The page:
A couple of weeks ago, a friend and I were sitting in the pasture with her horse and his herd. The topic of our discussion was boundaries, and how difficult it is to set good boundaries with those closest to us. We were also thinking about how hard it is sometimes to accept and honor the boundaries that others—again, especially those close to us—set for themselves.
Boundaries are so important! They keep us from being “run over” by other people. Without good boundaries, we can find it impossible to say “no” to requests or to avoid emotional entanglements even when we know they are unhealthy. We can end up taking responsibility for so many things that aren’t really ours at all. The end result, for me at least, is a feeling of being overwhelmed and resentful.
As we talked, the horses were going about their business, ignoring us for the most part. Two or three of them were standing around the hay munching quietly, more or less evenly spaced around the bale. Then the lead gelding walked up to the hay. He lowered his head slightly, pinned his ears, and just LOOKED at the horse on his right.
Instantly, the other horse stepped back and moved to the opposite side of the hay bale, leaving the lead gelding with plenty of space. The other horses adjusted their positions slightly and everyone went back to eating. No fuss, no hurt feelings. They never questioned the hierarchy that allowed the lead gelding to claim his space, and they didn’t appear to take it personally when they were told to move.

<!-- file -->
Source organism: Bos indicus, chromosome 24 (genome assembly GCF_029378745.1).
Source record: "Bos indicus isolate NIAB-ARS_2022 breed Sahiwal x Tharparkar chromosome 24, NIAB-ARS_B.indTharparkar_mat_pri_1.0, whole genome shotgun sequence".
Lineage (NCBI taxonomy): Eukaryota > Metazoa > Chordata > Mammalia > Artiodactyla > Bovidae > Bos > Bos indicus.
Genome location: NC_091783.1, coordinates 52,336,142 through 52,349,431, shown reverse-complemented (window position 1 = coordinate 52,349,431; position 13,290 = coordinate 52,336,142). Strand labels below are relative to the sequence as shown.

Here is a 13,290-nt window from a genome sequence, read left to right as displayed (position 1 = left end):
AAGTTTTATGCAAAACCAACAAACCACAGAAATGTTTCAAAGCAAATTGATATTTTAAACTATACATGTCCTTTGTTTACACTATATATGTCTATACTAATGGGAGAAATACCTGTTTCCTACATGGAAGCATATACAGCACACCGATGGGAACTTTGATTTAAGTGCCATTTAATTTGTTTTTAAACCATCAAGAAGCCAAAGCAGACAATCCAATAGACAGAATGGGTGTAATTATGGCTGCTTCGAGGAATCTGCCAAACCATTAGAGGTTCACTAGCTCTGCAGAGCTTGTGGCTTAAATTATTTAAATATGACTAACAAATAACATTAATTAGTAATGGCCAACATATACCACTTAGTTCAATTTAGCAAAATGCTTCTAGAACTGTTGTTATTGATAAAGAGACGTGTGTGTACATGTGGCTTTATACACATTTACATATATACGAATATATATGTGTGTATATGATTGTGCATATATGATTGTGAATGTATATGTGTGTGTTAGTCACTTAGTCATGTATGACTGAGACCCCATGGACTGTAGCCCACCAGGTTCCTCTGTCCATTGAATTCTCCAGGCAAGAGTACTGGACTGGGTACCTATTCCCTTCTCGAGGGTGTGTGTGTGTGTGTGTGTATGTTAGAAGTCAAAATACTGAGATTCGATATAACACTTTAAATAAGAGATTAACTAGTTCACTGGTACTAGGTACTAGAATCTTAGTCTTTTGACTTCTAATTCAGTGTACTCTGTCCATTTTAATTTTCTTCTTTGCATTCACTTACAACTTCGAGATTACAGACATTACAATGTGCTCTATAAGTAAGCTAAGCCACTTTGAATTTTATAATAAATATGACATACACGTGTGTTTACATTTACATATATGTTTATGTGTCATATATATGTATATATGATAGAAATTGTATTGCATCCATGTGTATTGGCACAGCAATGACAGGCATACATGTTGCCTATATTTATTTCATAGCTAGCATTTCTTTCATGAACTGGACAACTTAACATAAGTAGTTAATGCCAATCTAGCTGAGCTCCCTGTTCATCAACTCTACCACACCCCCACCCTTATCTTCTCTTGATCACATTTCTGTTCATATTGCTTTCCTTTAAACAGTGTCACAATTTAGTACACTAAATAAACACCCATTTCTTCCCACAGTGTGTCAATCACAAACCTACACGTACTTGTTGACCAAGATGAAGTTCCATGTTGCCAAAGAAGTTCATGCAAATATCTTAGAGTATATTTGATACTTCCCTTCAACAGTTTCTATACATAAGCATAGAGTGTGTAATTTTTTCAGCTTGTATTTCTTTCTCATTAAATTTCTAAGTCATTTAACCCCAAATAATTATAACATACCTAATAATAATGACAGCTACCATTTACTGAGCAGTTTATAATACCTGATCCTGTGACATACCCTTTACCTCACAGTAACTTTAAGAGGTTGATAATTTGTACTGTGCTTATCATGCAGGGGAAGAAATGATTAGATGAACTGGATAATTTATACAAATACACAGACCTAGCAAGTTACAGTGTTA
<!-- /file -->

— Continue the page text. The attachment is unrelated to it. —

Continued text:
My friend and I laughed at the “lesson” that was offered in such a timely manner. “Here. Let me show you how it’s done.”
Boundaries are a vital part of the herd dynamics, and horses learn about them from their mothers and their herdmates when they are very young. They are just part of life. If only it were so easy for humans!
A second “lesson” occurred last weekend, when I watched another friend working with a horse at the Ranch. She was having a hard time getting the horse to go through an obstacle. He had been doing very well earlier in the afternoon, but had started to refuse requests. My friend was getting more and more frustrated.
It’s always easier to see what someone else is doing than to see it in ourselves, so I was able to see that the horse was refusing because he felt her frustration and anger. I suggested that my friend ground herself and bring her energy level down. As soon as she dropped her energy, the horse dropped his head and moved much more quietly.
Talk about instant feedback! That’s the best part of working with horses in this kind of situation. They respond to what they feel in the moment, and as soon as that feeling changes, their behavior changes, too.
They’re so helpful in my line of work, because a client can see the change for themselves. It’s not just my opinion—it’s the horse himself who interprets their actions and energy. And when the client changes, the horse’s behavior changes—simple as that.
Wouldn’t it be great if humans were so easy?